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Truck Service Scaled

Saving with tire section repairs

June 24, 2022
In these times of much higher prices, more rubber must be rescued instead of thrown away. Know the degrees of tire punctures and when sections must be replaced and how that's done.

Prolonging the lives of truck tires has never been so important.

Between price increases and diesel at well over $5 a gallon, the stress on operating costs is impossible for fleets to ignore. Every step must be taken to maximize the lives of tire casings to achieve the lowest possible cost per mile. Maintaining correct inflation plays a major role in the ability to retread—perhaps the most significant. Nothing turns a $500 truck tire into a twisted mess of sidewalls and steel like underinflation. Gator season also is officially here, and gators love the heat that comes with overloaded tires because the tire pressure hasn’t been checked or adjusted.

Another reason for an underinflated or overloaded tire is a puncture that breaches the inner liner, which is a thin layer of special rubber on the inside of a tubeless tire that is, for the most part, airtight. If there is a hole in the inner liner, the tire will start losing air pressure. In almost every case, an object causes a breach to occur. Tire guys love to collect stuff they’ve pulled out of flat tires; my personal favorites were a spark plug, an animal bone, and a rake.

See also: Dangers of DIY tire repair

Minor punctures caused by nails, screws, and other small objects are repaired easily practically anywhere. Modern puncture repair equipment and materials make it easy to remove the damage from the injury, fill it with rubber so the steel belts are not exposed to moisture, and install a repair unit on the inner liner to seal the breach. Thousands of puncture repairs are successfully installed every day. In almost every case, the leak is stopped and most of the time the casing can be saved.

When the punctures are small (3/8 in. or less) and located in the center of the tread, the standard plug and patch are installed. Smaller injuries in the shoulder (5/16 in. or less) use the same plug-and-patch process, but a larger repair unit is required so the reinforcement plies do not end in the flex zone of the sidewall. When a tread or shoulder injury is outside the repairable limit or the damage is in the sidewall, a section repair is necessary.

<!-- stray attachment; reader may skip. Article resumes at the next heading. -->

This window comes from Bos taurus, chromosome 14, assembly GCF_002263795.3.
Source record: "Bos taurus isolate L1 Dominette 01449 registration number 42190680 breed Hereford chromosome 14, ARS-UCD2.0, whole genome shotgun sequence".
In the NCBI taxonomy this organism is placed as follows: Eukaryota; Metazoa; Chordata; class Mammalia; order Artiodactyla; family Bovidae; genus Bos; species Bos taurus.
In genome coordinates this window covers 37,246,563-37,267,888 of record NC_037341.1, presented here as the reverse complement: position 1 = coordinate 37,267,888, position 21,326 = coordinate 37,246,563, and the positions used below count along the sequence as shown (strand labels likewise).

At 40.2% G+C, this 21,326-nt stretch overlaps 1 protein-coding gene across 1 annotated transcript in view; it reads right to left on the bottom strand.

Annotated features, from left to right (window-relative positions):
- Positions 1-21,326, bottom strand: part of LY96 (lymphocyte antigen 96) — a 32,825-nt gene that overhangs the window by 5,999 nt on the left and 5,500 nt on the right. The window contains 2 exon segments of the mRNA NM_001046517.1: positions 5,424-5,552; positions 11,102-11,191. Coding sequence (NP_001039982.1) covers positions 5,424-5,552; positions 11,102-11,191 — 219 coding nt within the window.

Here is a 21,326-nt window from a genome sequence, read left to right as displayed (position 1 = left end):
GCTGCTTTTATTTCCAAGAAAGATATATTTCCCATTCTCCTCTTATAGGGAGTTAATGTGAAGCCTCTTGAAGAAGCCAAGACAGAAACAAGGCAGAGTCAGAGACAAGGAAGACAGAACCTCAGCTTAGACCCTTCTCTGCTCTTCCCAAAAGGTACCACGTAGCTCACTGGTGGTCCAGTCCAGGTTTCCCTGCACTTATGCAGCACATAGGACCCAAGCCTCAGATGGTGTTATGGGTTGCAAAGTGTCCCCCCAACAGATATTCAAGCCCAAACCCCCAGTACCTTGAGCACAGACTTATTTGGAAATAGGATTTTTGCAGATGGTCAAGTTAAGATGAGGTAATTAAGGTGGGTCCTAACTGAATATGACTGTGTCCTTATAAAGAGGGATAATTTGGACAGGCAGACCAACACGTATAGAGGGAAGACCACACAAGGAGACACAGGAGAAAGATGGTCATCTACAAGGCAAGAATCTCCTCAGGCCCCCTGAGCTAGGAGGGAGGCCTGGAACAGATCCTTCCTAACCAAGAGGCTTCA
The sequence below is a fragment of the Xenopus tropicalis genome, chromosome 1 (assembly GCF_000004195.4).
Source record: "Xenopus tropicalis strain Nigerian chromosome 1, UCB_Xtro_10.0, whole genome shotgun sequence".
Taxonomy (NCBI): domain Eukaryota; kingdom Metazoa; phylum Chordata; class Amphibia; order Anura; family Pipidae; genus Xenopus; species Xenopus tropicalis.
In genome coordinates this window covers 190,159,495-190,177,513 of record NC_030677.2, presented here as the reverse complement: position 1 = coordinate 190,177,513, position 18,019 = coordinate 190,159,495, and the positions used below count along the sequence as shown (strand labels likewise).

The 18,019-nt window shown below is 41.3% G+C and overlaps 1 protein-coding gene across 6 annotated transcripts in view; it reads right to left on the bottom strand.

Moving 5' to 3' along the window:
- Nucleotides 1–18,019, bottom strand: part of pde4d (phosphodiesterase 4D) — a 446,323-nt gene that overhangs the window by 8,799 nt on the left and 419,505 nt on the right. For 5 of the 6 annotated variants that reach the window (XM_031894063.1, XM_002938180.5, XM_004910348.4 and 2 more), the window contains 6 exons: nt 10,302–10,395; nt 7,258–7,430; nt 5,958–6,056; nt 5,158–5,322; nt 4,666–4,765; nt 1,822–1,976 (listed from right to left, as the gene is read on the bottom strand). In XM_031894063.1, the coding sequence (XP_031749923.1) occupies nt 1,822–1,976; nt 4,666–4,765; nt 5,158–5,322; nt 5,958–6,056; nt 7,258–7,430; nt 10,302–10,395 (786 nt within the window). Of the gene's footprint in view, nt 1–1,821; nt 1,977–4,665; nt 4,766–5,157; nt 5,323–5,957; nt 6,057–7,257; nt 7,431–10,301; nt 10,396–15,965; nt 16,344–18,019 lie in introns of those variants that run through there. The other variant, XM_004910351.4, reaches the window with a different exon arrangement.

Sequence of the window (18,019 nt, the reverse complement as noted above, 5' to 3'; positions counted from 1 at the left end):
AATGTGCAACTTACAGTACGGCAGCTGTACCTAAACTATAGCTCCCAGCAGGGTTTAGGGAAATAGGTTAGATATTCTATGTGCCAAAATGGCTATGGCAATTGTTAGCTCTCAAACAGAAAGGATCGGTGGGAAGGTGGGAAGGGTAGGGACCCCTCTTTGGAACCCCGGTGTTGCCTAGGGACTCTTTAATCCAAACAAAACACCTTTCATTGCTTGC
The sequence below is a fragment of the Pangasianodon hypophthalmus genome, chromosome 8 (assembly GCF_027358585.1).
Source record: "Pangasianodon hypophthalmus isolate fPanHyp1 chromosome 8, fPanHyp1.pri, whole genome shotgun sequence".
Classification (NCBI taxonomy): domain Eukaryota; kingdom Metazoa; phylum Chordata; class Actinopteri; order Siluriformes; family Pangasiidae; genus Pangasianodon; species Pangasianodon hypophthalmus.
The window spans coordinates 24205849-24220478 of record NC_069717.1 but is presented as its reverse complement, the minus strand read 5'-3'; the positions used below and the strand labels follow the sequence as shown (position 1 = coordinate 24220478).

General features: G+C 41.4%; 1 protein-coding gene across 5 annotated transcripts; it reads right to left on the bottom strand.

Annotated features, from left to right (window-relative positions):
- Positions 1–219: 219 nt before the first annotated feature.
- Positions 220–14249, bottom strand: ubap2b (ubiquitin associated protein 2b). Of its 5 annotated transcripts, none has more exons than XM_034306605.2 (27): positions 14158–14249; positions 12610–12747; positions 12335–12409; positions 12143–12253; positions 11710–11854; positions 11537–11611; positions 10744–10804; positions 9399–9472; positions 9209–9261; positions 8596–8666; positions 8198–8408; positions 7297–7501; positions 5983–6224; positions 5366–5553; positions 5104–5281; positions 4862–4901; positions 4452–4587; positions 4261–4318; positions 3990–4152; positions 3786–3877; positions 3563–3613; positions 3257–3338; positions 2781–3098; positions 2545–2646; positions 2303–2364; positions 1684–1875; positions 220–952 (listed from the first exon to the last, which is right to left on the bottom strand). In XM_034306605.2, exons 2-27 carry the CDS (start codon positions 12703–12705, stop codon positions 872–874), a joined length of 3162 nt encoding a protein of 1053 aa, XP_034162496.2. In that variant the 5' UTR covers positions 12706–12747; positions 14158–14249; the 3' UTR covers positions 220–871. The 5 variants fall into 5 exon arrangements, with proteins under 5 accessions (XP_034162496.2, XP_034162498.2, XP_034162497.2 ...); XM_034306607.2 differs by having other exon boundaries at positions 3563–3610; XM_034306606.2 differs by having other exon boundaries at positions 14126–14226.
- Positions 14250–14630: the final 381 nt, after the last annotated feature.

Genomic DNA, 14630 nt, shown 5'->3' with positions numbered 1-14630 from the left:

The term “section repair” refers to the type, size, and location of the injury. In the tread, injuries up to 1.5 in. can be repaired, while the repairable limits on sidewall injuries vary depending on size and can be up to 5 in. long and 1 5/8 in. wide. In both cases, all the damaged body plies and belt cables are removed and trimmed back to solid rubber. Raw rubber is applied to the void and then cured in a retread chamber or with a device that applies heat and pressure directly to the repaired area. A large, reinforced repair unit is installed on the inside of the tire to seal the inner liner and provide additional support around the injury.

When properly installed, a section repair restores the original condition of the casing so it can be considered for retreading when the tread is worn. Section repair costs more than a puncture repair because it requires special equipment and tooling in the hands of a technician with a higher skill level. A section repair also requires more time to remove the damaged material and cure the repair for it to become part of the tire.

See also: Matched tires lower fleet costs 

It’s big business in the off-the-road and earthmoving industries because the tires are too expensive to just throw away when the injury is too large to repair in the field. Section repairs are widely accepted because they can withstand severe service in mining and construction applications. During a major shortage years ago in a few sizes, companies were literally digging up old, damaged tires so they could be repaired and returned to service. Desperate times called for desperate measures.

We haven’t reached that point yet in the commercial truck tire space, but the cost to replace a new tire is not showing any signs of going down. Likewise, the value in preserving the casing is expected to increase as retreading becomes a more important component of every fleet tire program. The technology in tools, equipment, and materials has improved over the years, so there is a history of performance and safety with section repairs that should not be overlooked. Section repairs save casings, and casings save money when they are part of a retread program. It’s a simple equation that adds up to lower tire costs.

Kevin Rohlwing is the SVP of training for the Tire Industry Association. He has more than 39 years of experience in the tire industry and has created programs to help train more than 180,000 technicians.

About the Author

Kevin Rohlwing

Kevin Rohlwing is the SVP of training for the Tire Industry Association. He has more than 40 years of experience in the tire industry and has created programs to help train more than 180,000 technicians.

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